Eagle: That’s right. The prestige of the organization was important, therefore they didn’t want to get beginners in the thing, or people who were not interested. And, because they called themselves magazine photographers, you had to prove that 50 percent of your income came from magazine assignments and that you were not really a commercial photographer. I don’t know if Edward Weston was a magazine photographer, but they accepted him as a great photographer, or Paul Strand. But they did not want commercial photography and they didn’t think that fashion photography was important at that time. Today, I’m sure they are taking over the whole organization. But at that time fashion photography was not important. We became a little bit aware of them later on — because of the high fees they used to get — but, on the whole, we were not interested in commercialism.
They didn’t discriminate against documentary photographers, but documentary photography and journalism were very close. Also, in commercialism, there’s a lot of artificiality, which they rejected. They felt that the minute photography started getting artificial and manipulative that it destroys the believable quality of the photograph. They were interested in using photography as a medium of communication.
ASMP: But within ten years they were accepting commercial photographers in the ASMP.
Eagle: Yes, they did.
ASMP: They made a big pitch for allowing anybody who earned their money in photography into the organization, because they said you shouldn’t be competitors.
Eagle: But in the beginning we were. They were very proud of being a very exclusive group of photographers.
ASMP: And you felt that it should stay that way?
Eagle: Well, to some extent, yes. I didn’t think that, for instance, commercial photography is art or is photography. It was usually studio photography. Most of the magazine photographers didn’t have studios. I didn’t have a studio. So we didn’t want to accept “businessman photographers,” the business of photography.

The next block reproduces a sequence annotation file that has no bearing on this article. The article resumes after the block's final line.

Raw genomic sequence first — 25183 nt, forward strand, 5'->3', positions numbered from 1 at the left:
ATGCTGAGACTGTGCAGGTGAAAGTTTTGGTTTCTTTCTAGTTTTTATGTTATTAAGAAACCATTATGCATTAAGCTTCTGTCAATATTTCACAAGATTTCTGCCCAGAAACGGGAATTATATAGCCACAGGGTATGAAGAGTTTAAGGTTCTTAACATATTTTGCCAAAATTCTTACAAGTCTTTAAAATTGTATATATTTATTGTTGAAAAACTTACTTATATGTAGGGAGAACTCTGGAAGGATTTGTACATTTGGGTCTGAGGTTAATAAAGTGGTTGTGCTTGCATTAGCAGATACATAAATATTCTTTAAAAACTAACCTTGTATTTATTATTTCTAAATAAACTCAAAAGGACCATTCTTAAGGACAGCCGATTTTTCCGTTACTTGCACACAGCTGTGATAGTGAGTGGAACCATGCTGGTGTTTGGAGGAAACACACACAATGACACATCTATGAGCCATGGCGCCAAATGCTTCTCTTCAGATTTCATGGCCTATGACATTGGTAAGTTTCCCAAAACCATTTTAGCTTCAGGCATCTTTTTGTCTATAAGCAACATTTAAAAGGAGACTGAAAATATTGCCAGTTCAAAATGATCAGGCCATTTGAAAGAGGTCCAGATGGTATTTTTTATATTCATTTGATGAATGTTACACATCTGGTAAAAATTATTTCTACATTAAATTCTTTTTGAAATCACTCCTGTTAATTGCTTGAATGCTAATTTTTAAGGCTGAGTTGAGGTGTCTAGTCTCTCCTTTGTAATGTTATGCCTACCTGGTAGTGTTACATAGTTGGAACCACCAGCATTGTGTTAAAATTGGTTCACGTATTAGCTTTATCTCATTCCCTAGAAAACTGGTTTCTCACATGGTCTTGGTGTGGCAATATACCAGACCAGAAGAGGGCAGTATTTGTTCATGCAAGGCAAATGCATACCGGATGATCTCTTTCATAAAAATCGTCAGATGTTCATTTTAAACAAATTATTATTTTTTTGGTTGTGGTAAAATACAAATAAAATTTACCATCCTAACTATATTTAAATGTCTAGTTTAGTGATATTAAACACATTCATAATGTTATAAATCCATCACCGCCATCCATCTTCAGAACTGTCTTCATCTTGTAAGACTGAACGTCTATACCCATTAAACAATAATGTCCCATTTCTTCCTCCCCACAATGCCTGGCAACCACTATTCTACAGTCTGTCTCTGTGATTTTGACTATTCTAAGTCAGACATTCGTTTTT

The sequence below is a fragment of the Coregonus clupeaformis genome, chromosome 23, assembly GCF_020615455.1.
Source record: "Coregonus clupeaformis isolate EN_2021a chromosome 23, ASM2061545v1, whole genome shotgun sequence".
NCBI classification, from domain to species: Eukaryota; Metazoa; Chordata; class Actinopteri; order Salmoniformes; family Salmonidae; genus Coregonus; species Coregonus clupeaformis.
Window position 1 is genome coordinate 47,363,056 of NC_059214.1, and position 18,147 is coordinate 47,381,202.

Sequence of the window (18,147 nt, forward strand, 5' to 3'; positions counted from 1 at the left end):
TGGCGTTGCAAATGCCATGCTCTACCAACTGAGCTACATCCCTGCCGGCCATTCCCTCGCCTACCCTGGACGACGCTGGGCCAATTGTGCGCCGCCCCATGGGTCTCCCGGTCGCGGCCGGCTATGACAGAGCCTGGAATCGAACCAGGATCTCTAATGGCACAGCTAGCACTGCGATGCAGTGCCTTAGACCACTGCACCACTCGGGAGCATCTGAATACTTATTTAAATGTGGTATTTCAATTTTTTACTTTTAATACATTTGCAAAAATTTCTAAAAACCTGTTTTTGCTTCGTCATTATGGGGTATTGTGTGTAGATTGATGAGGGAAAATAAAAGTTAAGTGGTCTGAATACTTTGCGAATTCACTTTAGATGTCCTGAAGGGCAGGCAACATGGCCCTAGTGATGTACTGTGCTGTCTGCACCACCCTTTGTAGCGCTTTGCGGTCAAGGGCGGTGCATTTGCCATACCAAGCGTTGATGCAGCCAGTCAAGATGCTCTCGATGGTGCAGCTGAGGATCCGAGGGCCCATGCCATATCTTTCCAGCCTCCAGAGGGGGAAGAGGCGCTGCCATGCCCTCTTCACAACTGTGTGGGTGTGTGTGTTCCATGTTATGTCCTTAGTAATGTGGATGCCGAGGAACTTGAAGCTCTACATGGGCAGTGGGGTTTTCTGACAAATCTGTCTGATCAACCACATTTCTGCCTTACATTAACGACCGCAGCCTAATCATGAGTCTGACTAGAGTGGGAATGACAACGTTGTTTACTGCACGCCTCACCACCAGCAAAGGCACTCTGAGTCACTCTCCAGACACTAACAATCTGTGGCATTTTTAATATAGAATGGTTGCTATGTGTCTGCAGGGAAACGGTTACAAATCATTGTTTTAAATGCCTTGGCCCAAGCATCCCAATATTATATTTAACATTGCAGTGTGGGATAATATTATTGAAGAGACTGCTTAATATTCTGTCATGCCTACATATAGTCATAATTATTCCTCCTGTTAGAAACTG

ASMP: And now it’s all business.
Eagle: All business.
“Belonging to the ASMP meant prestige.”
ASMP: At one point ASMP became a union?
ASMP: How did you feel about that?
Eagle: I was a supporter, but my original idea was that I didn’t think it was going to be successful. A union means that you allow people working for one employer, and most of the people were really on assignments. The only people that you could never really organize were the Life magazine photographers; they should have been in a union, but they didn’t want to, because they had all the benefits of a union without moving into the union. So I didn’t think getting into a union was important.
ASMP: It was recognized by the National Labor Relations Board, but it didn’t work.
Eagle: That’s right, but they really didn’t get any kind of contracts with photographic organizations. They got agreements. They got some minimum standards, which is more important. And that came from photographers themselves, not because of fighting for it as a union. They did try to boycott certain magazines that would, for instance, exploit photographers. One of the things they stopped was doing photographs on speculation. Sometimes a magazine would give an assignment to a photographer and say, “If you like to do this, go ahead and do it,” but without offering any kind of commitments. The ASMP felt that a magazine should make a commitment for the photography.
ASMP: Didn’t you think that the ASMP provided strength?
Eagle: Yes. There was a great amount of prestige that it gave to photography, mainly because of the members that were there who could ask for certain things. And, second, because they decided themselves to have certain standards, which they thought we should follow. At that time I don’t think there was much problem about who kept the negatives. The magazines had no place for the negatives. Maybe Life magazine had, but most of the other magazines had no files for negatives — they were not interested in negatives. So first the photographer would sell them, then he could sell the pictures to somebody else. I think there was an agreement that the magazines should keep them for at least six months before the pictures were sold to somebody else. But there was never a question of them owning the rights for the photographs. And the magazines usually just accepted the reproduction rights for one issue or something.